There is increasing concern about the number of computed axial tomography (CT) scans being done in children and adolescents.
Three million CT scans per year are now performed in the United States on children. The problem seems to be that there is very little guidance on when a CT scan is truly necessary or when another type of examination will do.
Many of the CT studies are done for suspected head injuries.
The majority of children with minor head injuries turn out to be fine, meaning that too many kids are now needlessly exposed to the radiation of a CT scan.
The development of newer guidelines aims to cut by one-third the unnecessary CT scans of children's brains. CT scans do expose the patient to significant amounts of radiation, whereas MRI studies do not expose the patient to any radiation.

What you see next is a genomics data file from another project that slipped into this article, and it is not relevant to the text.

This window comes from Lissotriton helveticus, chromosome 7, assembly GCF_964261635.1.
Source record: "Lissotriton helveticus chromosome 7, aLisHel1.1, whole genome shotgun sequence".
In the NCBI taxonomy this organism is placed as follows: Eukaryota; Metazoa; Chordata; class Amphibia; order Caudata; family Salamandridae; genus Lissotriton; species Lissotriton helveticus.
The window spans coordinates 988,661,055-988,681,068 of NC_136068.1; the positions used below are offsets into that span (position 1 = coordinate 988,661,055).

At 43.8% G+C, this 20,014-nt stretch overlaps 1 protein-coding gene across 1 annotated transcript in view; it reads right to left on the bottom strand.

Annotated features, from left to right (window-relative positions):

Children's National Medical Center in Washington, D.C. notes that CT scans are needed if children have any of the following risk factors.
1) The child is age two or younger and has a skull fracture or deformity.
2) The child has a bicycle related injury.
3) The child is dizzy, has a behavioral change or problems with vision or other senses.
4) The child scores less than 15 on a standard neurological examination called the Glasgow Coma Score.